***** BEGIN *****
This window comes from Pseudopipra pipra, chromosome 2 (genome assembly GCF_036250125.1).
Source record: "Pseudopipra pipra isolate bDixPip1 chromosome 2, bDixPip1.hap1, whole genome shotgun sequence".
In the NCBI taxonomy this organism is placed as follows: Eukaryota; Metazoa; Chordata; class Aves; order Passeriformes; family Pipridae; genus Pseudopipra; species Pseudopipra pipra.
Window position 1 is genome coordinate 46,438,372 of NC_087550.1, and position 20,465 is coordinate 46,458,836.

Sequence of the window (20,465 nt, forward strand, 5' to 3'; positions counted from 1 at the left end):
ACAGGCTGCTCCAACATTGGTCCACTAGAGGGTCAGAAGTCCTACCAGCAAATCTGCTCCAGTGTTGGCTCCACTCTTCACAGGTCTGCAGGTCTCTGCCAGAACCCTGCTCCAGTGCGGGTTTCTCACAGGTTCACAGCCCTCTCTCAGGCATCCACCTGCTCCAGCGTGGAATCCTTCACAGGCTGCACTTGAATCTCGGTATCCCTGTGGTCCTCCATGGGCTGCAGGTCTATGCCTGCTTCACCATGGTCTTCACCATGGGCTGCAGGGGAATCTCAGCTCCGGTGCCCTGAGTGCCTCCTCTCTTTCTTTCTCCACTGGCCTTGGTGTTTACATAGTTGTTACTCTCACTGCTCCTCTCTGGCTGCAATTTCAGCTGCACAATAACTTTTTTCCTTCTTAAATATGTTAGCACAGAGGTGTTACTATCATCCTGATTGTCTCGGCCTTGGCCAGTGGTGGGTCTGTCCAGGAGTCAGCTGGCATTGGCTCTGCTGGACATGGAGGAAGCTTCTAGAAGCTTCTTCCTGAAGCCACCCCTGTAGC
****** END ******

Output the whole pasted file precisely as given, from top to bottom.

This window comes from Pseudopipra pipra, chromosome 2 (genome assembly GCF_036250125.1).
Source record: "Pseudopipra pipra isolate bDixPip1 chromosome 2, bDixPip1.hap1, whole genome shotgun sequence".
In the NCBI taxonomy this organism is placed as follows: Eukaryota; Metazoa; Chordata; class Aves; order Passeriformes; family Pipridae; genus Pseudopipra; species Pseudopipra pipra.
Window position 1 is genome coordinate 46,438,372 of NC_087550.1, and position 20,465 is coordinate 46,458,836.

Sequence of the window (20,465 nt, forward strand, 5' to 3'; positions counted from 1 at the left end):
ACAGGCTGCTCCAACATTGGTCCACTAGAGGGTCAGAAGTCCTACCAGCAAATCTGCTCCAGTGTTGGCTCCACTCTTCACAGGTCTGCAGGTCTCTGCCAGAACCCTGCTCCAGTGCGGGTTTCTCACAGGTTCACAGCCCTCTCTCAGGCATCCACCTGCTCCAGCGTGGAATCCTTCACAGGCTGCACTTGAATCTCGGTATCCCTGTGGTCCTCCATGGGCTGCAGGTCTATGCCTGCTTCACCATGGTCTTCACCATGGGCTGCAGGGGAATCTCAGCTCCGGTGCCCTGAGTGCCTCCTCTCTTTCTTTCTCCACTGGCCTTGGTGTTTACATAGTTGTTACTCTCACTGCTCCTCTCTGGCTGCAATTTCAGCTGCACAATAACTTTTTTCCTTCTTAAATATGTTAGCACAGAGGTGTTACTATCATCCTGATTGTCTCGGCCTTGGCCAGTGGTGGGTCTGTCCAGGAGTCAGCTGGCATTGGCTCTGCTGGACATGGAGGAAGCTTCTAGAAGCTTCTTCCTGAAGCCACCCCTGTAGC